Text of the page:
Greenville, North Carolina — Paul Ryan, the Republican nominee for vice president, delivered a sharply critical speech here today, telling thousands of supporters that they "weren't better off" than they were four years ago. "The Jimmy Carter years look like the good old days compared to where we are right now," he quipped, invoking the name of a president often regarded (at least by Republicans) as a spectacular failure.
But the sharpest criticism of the current president, Barack Obama, came not from Ryan but from the crowds gathered outside.
"It would mean the end of our country, I believe, as we know it," said Christine Fessey, a mother of five, when asked about the potential impact of a second Obama term. "Our children won't grow up in the country we all grew up in. People will become dependent on government and it will be the end of everything as we know it."
Monday was the end of a long holiday weekend, a time for many Americans to barbeque and celebrate the end of summer. But there was almost a sense of urgency among the thousands who gathered on the campus of East Carolina University for Ryan's speech. "I would say that it's time for America to wake up and move on," said Austin Wilgus, a retired army veteran from nearby Emerald Isle. "We can't afford four more years of the same."
Two new polls out today show North Carolina either deadlocked or narrowly leaning towards Mitt Romney, the Republican presidential nominee. Several of the speakers at Monday's event held those polls up as evidence that this state — which voted for Obama in 2008 — is sliding back towards the Republican camp. Both sides consider North Carolina a must-win this year in a sign of its importance, the Democrats are holding their quadrennial convention here this week, just down the road in Charlotte.
"I think he's gonna win. I think everybody's getting a little tired of everything," said Kaitlyn Proctor, a student. "Things need to change. We just need to go back to more conservative Republican views, less government intervening in everything."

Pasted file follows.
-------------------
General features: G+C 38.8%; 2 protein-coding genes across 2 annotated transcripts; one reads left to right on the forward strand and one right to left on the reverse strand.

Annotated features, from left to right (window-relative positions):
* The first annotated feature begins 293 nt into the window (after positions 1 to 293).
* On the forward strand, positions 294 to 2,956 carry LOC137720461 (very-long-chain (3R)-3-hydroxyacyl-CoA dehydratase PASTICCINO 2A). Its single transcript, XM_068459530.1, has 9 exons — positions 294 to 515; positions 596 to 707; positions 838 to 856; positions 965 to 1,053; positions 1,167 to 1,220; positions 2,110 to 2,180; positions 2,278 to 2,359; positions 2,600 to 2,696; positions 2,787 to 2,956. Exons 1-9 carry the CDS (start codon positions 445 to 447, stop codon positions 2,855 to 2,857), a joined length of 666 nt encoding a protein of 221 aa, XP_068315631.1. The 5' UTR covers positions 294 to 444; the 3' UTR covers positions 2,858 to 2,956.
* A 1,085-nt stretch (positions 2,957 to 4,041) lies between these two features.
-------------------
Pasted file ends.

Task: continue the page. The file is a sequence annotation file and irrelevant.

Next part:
But do those poll numbers, and the enthusiasm at Monday's event, really translate into electoral success for Romney and Ryan? Missing from the overwhelmingly white crowd was anyone who could be termed a "swing voter." Greenville's population is 37 per cent black, according to the US Census Bureau, but there were perhaps a dozen African-Americans in attendance on Monday.
Outside the recreation centre there was talk about Obama's religion (several people insisted he is a Muslim) and his birthplace (Kenya, was the consensus). Later on, inside the venue, gubernatorial candidate Pat McCrory warmed up the crowd by telling them he had some good news. "Obama died?" one man shouted, to raucous laughter and cheers from the people sitting around him.
This sort of vitriol goes over well with a staunchly Republican audience, but perhaps not as well with the majority of Americans who still believe Obama is basically a likable and decent man.
And even among the conservative Republicans at Monday's event, there was little enthusiasm for Romney himself. Robin Hayes, the chairman of the state Republican party, was effusive in his praise for Ryan — and for New Jersey governor Chris Christie, considered a front-runner for the presidential nomination in 2016 — but seemed less excited about the man at the top of the ticket.
"We really like him. We're very influenced by him. We think that he relates to us ordinary people better than anyone else running," said Howard Garner, a self-described Tea Party supporter, referring to Ryan.
Asked if Romney could be equally relatable, he grimaced. "I hope so."